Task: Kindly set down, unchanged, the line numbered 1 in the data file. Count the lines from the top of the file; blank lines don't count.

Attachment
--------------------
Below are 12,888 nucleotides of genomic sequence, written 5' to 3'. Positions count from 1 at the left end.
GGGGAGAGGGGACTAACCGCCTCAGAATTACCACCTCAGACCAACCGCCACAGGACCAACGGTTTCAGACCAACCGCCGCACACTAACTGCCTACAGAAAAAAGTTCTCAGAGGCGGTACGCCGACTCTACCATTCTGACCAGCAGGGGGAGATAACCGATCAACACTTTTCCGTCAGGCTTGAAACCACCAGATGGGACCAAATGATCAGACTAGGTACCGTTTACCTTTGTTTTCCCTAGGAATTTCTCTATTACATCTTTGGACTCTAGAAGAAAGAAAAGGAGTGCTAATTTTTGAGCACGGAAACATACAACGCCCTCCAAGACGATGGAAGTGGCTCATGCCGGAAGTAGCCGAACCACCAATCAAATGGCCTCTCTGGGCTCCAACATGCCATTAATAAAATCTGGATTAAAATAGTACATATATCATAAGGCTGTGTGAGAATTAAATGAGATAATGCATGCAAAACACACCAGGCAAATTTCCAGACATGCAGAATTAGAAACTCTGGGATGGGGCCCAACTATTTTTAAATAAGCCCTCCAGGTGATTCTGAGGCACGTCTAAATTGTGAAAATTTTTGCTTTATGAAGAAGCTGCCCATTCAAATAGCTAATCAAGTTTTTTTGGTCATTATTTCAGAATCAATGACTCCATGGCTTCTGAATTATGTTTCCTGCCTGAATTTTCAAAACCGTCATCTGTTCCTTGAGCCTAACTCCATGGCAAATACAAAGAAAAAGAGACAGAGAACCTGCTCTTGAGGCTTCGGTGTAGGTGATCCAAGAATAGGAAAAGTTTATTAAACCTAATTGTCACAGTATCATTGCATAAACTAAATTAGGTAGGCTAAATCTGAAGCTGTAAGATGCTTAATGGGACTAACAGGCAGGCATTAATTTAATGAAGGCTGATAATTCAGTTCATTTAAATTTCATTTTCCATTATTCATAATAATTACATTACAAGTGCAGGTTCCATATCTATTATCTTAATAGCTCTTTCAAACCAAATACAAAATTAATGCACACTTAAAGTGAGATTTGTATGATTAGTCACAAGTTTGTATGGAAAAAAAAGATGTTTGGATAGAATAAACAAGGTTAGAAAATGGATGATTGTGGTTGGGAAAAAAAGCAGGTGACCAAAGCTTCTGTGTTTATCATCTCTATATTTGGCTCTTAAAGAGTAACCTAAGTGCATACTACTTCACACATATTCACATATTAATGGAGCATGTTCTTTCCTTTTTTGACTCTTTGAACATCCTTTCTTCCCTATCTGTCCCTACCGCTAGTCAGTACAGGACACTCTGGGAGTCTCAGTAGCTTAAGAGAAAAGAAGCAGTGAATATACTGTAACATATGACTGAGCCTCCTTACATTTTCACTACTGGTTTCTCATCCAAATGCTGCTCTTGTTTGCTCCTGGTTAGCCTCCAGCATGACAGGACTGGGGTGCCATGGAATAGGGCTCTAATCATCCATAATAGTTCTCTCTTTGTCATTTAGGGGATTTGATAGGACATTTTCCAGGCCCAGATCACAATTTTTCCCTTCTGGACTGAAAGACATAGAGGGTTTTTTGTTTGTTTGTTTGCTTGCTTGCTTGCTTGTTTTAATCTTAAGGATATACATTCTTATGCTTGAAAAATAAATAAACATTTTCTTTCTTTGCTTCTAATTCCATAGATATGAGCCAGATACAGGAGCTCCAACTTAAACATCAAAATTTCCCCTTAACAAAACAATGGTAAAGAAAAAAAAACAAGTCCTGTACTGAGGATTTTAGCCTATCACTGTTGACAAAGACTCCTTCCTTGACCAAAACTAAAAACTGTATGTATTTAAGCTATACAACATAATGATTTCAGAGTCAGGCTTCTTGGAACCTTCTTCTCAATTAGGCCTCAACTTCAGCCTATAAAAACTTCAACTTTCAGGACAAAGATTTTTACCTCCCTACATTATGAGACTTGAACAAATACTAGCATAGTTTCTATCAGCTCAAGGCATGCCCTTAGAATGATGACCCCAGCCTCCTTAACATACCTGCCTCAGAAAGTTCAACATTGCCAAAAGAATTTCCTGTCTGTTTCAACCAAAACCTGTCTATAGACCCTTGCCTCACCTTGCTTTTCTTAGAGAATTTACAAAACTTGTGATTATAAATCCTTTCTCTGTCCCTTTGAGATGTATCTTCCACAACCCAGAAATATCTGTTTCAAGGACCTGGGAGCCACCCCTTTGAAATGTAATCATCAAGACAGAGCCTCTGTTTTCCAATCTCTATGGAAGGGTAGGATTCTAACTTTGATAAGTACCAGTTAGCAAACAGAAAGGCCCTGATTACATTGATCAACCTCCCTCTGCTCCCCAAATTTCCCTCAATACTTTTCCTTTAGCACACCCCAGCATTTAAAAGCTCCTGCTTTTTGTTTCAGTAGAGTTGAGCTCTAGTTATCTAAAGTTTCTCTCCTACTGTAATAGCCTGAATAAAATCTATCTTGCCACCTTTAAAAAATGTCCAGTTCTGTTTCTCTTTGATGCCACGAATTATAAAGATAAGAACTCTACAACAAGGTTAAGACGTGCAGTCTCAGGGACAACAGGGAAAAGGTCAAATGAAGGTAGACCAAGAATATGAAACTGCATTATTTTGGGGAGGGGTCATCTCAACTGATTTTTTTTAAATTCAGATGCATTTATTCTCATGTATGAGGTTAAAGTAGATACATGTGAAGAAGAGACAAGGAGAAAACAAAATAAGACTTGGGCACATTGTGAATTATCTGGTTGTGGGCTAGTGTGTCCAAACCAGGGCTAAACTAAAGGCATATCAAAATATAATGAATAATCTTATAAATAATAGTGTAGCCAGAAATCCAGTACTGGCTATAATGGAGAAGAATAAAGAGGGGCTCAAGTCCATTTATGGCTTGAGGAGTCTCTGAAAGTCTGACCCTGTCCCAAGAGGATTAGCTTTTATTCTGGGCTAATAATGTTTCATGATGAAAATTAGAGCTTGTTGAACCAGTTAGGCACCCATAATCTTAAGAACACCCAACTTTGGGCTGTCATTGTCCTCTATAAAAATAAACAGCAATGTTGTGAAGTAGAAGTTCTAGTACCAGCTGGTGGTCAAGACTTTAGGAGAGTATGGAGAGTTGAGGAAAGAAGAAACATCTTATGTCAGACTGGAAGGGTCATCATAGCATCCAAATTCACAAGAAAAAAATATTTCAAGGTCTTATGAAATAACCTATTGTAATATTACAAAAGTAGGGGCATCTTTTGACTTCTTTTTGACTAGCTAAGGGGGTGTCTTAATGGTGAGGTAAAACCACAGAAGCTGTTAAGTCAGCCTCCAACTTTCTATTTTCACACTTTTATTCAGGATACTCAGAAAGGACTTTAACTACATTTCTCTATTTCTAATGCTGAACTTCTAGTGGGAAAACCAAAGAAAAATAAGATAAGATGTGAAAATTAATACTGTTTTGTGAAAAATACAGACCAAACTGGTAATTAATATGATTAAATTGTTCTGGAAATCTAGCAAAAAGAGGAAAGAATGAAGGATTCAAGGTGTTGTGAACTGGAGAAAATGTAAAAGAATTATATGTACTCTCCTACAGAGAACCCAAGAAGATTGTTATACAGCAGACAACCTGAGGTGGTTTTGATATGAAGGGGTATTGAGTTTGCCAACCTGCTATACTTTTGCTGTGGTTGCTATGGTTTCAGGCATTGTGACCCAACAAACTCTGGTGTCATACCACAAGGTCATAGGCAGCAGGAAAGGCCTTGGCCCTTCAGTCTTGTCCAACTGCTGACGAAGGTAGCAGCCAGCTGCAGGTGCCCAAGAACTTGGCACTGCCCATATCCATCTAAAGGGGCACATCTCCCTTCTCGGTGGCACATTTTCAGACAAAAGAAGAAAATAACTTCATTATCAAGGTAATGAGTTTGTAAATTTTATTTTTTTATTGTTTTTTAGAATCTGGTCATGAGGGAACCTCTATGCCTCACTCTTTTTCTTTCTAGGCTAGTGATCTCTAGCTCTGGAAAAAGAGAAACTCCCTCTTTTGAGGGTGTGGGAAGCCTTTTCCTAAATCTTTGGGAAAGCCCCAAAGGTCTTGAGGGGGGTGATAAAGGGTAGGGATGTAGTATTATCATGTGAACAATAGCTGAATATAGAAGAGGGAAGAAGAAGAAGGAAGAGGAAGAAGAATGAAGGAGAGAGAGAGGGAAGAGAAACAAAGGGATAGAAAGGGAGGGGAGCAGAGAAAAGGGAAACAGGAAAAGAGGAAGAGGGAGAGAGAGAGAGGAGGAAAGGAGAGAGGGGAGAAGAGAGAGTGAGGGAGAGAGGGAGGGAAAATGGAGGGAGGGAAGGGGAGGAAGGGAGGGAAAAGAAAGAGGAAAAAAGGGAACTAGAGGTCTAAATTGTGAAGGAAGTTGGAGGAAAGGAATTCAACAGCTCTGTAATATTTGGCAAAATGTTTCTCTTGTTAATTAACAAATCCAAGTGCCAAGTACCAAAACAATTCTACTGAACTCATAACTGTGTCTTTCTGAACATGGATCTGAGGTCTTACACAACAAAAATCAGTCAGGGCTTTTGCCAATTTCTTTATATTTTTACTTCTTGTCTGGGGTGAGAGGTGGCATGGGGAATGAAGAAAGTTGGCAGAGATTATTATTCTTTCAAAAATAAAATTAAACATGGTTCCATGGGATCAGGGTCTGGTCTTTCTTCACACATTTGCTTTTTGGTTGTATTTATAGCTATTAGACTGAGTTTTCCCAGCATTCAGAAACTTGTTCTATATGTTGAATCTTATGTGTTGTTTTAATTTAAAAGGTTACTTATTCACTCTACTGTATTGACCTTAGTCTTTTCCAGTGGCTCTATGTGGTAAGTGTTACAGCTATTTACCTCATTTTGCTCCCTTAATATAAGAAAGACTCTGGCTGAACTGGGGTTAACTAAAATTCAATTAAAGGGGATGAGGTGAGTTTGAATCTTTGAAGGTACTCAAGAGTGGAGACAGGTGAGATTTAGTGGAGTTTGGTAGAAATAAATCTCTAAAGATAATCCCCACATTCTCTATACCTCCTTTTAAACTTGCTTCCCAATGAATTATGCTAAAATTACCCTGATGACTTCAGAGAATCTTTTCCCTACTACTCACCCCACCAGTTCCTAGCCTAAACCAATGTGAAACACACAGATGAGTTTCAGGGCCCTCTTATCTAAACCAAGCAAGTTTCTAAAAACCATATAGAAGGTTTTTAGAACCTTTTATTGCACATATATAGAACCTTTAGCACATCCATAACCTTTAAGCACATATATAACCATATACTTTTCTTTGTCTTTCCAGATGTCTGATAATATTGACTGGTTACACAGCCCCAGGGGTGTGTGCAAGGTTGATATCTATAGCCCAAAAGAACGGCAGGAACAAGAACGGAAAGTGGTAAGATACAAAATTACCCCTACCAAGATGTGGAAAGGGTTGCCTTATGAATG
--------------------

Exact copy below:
Below are 12,888 nucleotides of genomic sequence, written 5' to 3'. Positions count from 1 at the left end.